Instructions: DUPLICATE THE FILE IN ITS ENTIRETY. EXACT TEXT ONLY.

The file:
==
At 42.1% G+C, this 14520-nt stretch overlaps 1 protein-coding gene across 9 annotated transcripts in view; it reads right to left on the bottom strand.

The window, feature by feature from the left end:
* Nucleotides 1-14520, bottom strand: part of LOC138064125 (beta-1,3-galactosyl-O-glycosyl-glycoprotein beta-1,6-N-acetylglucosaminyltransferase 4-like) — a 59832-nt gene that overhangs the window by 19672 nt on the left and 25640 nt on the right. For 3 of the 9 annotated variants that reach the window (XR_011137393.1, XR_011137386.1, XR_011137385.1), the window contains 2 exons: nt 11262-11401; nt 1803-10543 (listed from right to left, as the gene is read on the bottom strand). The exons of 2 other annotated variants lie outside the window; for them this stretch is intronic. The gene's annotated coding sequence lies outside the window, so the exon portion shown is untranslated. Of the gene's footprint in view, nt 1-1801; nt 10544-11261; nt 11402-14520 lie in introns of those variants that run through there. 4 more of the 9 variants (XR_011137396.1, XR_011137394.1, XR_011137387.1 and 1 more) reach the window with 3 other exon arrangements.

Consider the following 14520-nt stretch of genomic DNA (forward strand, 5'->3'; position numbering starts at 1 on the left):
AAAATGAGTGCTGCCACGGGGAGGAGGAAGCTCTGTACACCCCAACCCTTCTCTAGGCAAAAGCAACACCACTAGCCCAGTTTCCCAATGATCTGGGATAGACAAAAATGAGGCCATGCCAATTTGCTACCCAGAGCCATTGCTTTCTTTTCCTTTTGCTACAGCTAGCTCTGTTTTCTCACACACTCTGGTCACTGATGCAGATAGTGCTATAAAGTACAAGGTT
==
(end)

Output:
At 42.1% G+C, this 14520-nt stretch overlaps 1 protein-coding gene across 9 annotated transcripts in view; it reads right to left on the bottom strand.

The window, feature by feature from the left end:
* Nucleotides 1-14520, bottom strand: part of LOC138064125 (beta-1,3-galactosyl-O-glycosyl-glycoprotein beta-1,6-N-acetylglucosaminyltransferase 4-like) — a 59832-nt gene that overhangs the window by 19672 nt on the left and 25640 nt on the right. For 3 of the 9 annotated variants that reach the window (XR_011137393.1, XR_011137386.1, XR_011137385.1), the window contains 2 exons: nt 11262-11401; nt 1803-10543 (listed from right to left, as the gene is read on the bottom strand). The exons of 2 other annotated variants lie outside the window; for them this stretch is intronic. The gene's annotated coding sequence lies outside the window, so the exon portion shown is untranslated. Of the gene's footprint in view, nt 1-1801; nt 10544-11261; nt 11402-14520 lie in introns of those variants that run through there. 4 more of the 9 variants (XR_011137396.1, XR_011137394.1, XR_011137387.1 and 1 more) reach the window with 3 other exon arrangements.

Consider the following 14520-nt stretch of genomic DNA (forward strand, 5'->3'; position numbering starts at 1 on the left):
AAAATGAGTGCTGCCACGGGGAGGAGGAAGCTCTGTACACCCCAACCCTTCTCTAGGCAAAAGCAACACCACTAGCCCAGTTTCCCAATGATCTGGGATAGACAAAAATGAGGCCATGCCAATTTGCTACCCAGAGCCATTGCTTTCTTTTCCTTTTGCTACAGCTAGCTCTGTTTTCTCACACACTCTGGTCACTGATGCAGATAGTGCTATAAAGTACAAGGTT